Book Review: Under the Banner of Heaven: A Story of Violent Faith, Jon Krakauer (2004)

Thursday, June 2nd, 2005

A study of religious zealotry by way of Mormonism

five out of five stars

Under the Banner of Heaven” isn’t so much an indictment of Mormonism (mainstream OR fundamentalist) as it is an illustration of how excessive faith in ANY religion can lead to corruption, immorality, and unreason. Although author Jon Krakauer does focus his discussion on Mormonism – or, more accurately, fundamentalist Mormons – he takes great pains to stress that the story of the Lafferty brothers could just as easily be rooted in Christianity, Wicca, or Buddhism.

Krakauer begins his story with some background and expertly delves into the history of Mormonism. Mormonism, he points out, is a unique religion, in that its relatively recent beginnings leave a more detailed record for scholars to examine. The Bible has been rewritten and reinterpreted countless times in the past two millennium, and little is known about Jesus or his contemporaries. In contrast, Joseph Smith is only recently departed, and he left a long paper trail, as well as a wealth of ancestors, behind. Because so much more is known about Mormonism, its history and beliefs are easier to dissect (and refute) than are those of more ancient religions. Thus, while “Under the Banner of Heaven” may seem like an “attack” on Mormonism, it is not; rather, it’s an attack on religious zealotry, one example of which is fundamentalist Mormonism.

After outlining the current state of the Mormon Church and religion, Krakauer turns his attention to the case of Dan and Ron Lafferty. The brothers were tried and convicted of murdering their bother Alan’s wife (Brenda) and baby (Erica) – because God “told” them to. We gradually come to learn that Ron’s wife (Dianna) left him (and took their youngest children with her) when he, along with his brothers, began to get involved in fundamentalist Mormonism. Brenda, the youngest of the Lafferty wives, was also the most outspoken, and she actively encouraged Dianna to divorce Ron. Thus, Ron blamed Brenda for his plight. As his hatred festered, he had a “revelation” in which God told him that he needed to kill Brenda and Erica, along with several more of Dianna’s supportive friends. After murdering Brenda and Erica, the Lafferty brothers instead flee to Las Vegas without carrying out the rest of their “instructions” from God.

Krakauer expertly weaves these two narratives – the history of Mormonism and the plight of the Lafferty clan – throughout the text. It’s apparent that he’s done his research; he’s interviewed a number of subjects, from Dan Lafferty and other excommunicated Mormons, to prominent members of the Mormon mainstream. Krakauer also hit the stacks; he refers to a volume of previous research and discourse that’s already been written on Mormonism, as well as more general tomes on the role of religion in society.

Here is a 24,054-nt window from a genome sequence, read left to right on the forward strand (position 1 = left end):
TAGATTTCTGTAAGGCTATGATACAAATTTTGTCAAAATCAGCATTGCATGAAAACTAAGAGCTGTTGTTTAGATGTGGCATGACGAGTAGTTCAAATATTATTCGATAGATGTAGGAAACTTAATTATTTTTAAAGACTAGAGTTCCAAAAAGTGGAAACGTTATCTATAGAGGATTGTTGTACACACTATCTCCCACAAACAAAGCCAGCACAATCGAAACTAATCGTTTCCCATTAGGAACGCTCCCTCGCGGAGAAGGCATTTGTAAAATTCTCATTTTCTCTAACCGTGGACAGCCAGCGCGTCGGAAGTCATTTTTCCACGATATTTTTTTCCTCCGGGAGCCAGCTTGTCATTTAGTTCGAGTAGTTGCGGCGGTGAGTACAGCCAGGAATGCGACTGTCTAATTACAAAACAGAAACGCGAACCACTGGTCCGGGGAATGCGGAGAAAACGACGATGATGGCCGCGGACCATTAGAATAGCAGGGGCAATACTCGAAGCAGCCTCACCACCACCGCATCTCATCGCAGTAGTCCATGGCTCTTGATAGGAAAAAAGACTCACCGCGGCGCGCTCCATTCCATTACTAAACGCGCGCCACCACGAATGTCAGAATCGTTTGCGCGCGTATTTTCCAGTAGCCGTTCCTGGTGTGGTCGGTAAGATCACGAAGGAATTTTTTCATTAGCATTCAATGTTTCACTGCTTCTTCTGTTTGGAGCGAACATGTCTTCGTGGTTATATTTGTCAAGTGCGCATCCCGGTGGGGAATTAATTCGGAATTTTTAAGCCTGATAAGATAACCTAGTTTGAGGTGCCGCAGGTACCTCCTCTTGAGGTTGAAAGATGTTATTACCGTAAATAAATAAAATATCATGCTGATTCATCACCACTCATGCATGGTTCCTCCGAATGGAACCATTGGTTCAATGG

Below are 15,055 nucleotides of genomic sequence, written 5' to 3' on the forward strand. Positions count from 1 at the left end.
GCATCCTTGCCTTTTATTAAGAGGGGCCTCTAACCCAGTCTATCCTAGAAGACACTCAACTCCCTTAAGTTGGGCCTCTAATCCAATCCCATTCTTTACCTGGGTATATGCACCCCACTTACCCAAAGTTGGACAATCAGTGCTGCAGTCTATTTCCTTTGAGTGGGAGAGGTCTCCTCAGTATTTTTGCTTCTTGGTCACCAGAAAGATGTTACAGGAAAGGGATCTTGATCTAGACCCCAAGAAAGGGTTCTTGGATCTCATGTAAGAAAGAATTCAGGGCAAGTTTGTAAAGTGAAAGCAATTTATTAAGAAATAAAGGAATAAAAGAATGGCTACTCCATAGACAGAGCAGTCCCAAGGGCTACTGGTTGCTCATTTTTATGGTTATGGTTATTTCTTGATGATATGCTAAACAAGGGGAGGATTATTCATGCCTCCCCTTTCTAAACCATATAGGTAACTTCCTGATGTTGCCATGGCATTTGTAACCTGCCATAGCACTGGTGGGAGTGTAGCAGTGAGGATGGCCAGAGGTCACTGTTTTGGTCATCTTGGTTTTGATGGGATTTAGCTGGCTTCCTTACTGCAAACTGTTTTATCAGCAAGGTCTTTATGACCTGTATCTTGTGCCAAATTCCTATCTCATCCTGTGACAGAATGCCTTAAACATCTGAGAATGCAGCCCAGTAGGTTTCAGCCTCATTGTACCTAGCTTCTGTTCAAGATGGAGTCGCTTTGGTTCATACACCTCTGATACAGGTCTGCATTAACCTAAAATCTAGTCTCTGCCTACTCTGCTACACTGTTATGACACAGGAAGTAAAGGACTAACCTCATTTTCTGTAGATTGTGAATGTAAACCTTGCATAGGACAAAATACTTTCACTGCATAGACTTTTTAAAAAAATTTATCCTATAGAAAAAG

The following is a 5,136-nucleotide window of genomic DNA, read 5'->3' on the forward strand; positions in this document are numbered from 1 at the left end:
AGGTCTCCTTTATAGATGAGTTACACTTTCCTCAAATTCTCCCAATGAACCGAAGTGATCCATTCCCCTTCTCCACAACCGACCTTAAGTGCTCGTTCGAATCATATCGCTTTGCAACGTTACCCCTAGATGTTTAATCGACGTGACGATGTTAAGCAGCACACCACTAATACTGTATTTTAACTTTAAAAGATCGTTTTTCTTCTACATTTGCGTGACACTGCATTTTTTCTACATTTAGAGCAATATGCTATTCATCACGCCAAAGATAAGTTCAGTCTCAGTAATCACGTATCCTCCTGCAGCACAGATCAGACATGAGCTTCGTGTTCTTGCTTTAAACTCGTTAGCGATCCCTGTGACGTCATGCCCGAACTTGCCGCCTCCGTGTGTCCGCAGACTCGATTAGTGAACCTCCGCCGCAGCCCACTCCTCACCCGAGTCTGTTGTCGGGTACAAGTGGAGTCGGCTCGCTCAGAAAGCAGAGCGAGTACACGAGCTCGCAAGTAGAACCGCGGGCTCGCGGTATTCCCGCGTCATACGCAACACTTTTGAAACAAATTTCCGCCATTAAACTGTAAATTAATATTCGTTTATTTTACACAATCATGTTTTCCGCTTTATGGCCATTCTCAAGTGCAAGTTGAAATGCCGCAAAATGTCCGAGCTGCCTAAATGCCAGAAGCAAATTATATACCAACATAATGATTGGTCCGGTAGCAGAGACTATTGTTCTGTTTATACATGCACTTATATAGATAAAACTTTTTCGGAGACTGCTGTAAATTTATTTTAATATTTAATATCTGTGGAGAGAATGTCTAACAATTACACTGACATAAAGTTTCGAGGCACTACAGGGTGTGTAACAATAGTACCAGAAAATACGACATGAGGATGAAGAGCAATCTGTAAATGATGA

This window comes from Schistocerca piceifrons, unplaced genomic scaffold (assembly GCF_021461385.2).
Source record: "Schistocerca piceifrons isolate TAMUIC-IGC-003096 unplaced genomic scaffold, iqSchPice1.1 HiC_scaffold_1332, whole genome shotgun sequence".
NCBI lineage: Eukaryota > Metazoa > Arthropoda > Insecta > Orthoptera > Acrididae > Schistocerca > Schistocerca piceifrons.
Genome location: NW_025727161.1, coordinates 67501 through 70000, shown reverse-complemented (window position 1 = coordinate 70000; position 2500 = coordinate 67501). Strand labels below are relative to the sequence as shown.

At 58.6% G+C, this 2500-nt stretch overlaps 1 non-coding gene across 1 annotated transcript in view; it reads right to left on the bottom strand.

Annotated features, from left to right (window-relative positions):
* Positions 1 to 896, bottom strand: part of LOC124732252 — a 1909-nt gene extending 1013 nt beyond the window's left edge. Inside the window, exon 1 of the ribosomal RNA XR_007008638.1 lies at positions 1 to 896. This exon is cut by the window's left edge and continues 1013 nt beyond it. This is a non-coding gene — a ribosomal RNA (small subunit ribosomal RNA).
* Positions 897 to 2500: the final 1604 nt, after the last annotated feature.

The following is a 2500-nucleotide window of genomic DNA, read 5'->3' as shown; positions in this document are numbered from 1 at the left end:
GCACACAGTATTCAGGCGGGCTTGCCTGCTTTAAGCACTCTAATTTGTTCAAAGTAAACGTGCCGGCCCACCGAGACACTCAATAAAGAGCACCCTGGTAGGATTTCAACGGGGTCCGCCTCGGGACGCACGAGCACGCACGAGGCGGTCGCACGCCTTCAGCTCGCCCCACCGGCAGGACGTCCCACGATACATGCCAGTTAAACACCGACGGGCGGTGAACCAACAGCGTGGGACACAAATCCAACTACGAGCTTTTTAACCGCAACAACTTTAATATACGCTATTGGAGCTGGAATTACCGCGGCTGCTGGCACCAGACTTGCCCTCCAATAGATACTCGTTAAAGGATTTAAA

Especially interesting is his account of Dan and Ron’s respective trials. Ron, during his second trial, pleads “not guilty by reason of insanity.” Thus follows an intriguing analysis of religion, rationality, and insanity. For example, how is a man who hears murderous instructions from God any crazier than an elderly grandmother who talks to God every Sunday? Ron’s beliefs may be fringe, but they’re no less rational than those of any religious adherent.

While atheists will find much to savor in “Under the Banner of Heaven,” non-atheists would be incorrect in dismissing the book as an unbeliever’s attempt at defaming religion as a whole. In his “Author’s Remarks,” Krakauer identifies himself as an agnostic who grew up envying his Mormon neighbors. He enjoyed their sense of community, their cohesiveness, their untiring friendliness and optimism. When he began researching “Under the Banner of Heaven,” he intended to write a very different book:

“I was irresistibly drawn to write about Latter-day Saints not only because I already knew something about their theology, and admired much about their culture, but also because…the creation of what became a worldwide faith was abundantly documented in firsthand accounts…As originally conceived, it [the book] was going to focus on the uneasy, highly charged relationship between the LDS Church and its past…In intended to explore the inner trials of spiritual thinkers who ‘walk in the shadows of faith’…”

This doesn’t exactly sound like a man who was “out to get the Church,” as some critics have noted!

Nonetheless, after conducting more than three years of research (and spending another year writing the book itself), Krakauer gave birth to a completely different entity. He spoke with Mormon women who were held captive, beaten by their husbands, sexually abused by church leaders, and married off to men twice their age; he met more than one man who claimed to be “the one mighty and strong,” sent to save humanity; and he came face-to-face with one brother who slaughtered his sibling’s family in cold blood. “Under the Banner of Heaven” is the only logical response a rational person could have in the face of such nonsense and hypocrisy. The fact that so many individuals are slamming Krakauer for telling a truth that they have been brainwashed into disagreeing with (or praised him because they’ve been indoctrinated to believe another version of the same basic absurdity) doesn’t bode well for the future of our species.

(This review was originally published on Amazon and Library Thing, and is also available on Goodreads. Please click through and vote it helpful if you think it so!)